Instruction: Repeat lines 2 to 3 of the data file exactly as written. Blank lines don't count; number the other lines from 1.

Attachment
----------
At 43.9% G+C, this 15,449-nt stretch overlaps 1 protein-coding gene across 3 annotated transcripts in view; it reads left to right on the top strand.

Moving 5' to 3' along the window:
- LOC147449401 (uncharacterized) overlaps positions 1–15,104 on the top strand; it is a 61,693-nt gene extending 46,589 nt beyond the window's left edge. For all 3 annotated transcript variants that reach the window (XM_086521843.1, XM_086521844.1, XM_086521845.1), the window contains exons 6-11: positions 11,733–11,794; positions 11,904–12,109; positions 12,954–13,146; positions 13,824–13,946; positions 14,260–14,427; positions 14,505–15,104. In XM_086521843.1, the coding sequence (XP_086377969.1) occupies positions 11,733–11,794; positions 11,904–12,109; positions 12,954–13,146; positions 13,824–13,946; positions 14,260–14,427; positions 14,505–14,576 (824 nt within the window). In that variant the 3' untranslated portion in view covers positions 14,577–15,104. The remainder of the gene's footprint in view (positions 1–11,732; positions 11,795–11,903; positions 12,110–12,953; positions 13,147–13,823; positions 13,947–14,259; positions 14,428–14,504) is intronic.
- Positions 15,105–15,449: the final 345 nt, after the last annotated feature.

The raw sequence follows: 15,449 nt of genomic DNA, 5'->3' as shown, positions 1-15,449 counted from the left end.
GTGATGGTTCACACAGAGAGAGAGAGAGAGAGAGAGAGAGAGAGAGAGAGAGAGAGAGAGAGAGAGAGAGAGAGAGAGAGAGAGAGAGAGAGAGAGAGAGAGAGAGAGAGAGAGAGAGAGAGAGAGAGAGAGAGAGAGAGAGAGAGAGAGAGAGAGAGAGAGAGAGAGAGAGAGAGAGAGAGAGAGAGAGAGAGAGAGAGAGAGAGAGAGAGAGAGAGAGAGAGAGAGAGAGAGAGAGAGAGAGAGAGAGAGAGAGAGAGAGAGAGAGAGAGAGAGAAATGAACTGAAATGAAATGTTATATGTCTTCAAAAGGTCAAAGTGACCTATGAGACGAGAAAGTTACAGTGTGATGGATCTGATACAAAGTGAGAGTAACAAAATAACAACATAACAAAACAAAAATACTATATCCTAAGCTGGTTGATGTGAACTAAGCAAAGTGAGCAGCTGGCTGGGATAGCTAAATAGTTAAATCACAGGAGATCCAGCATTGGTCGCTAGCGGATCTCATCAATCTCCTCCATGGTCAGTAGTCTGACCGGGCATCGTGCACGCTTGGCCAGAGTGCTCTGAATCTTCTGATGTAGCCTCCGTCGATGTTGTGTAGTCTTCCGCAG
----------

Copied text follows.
Moving 5' to 3' along the window:
- LOC147449401 (uncharacterized) overlaps positions 1–15,104 on the top strand; it is a 61,693-nt gene extending 46,589 nt beyond the window's left edge. For all 3 annotated transcript variants that reach the window (XM_086521843.1, XM_086521844.1, XM_086521845.1), the window contains exons 6-11: positions 11,733–11,794; positions 11,904–12,109; positions 12,954–13,146; positions 13,824–13,946; positions 14,260–14,427; positions 14,505–15,104. In XM_086521843.1, the coding sequence (XP_086377969.1) occupies positions 11,733–11,794; positions 11,904–12,109; positions 12,954–13,146; positions 13,824–13,946; positions 14,260–14,427; positions 14,505–14,576 (824 nt within the window). In that variant the 3' untranslated portion in view covers positions 14,577–15,104. The remainder of the gene's footprint in view (positions 1–11,732; positions 11,795–11,903; positions 12,110–12,953; positions 13,147–13,823; positions 13,947–14,259; positions 14,428–14,504) is intronic.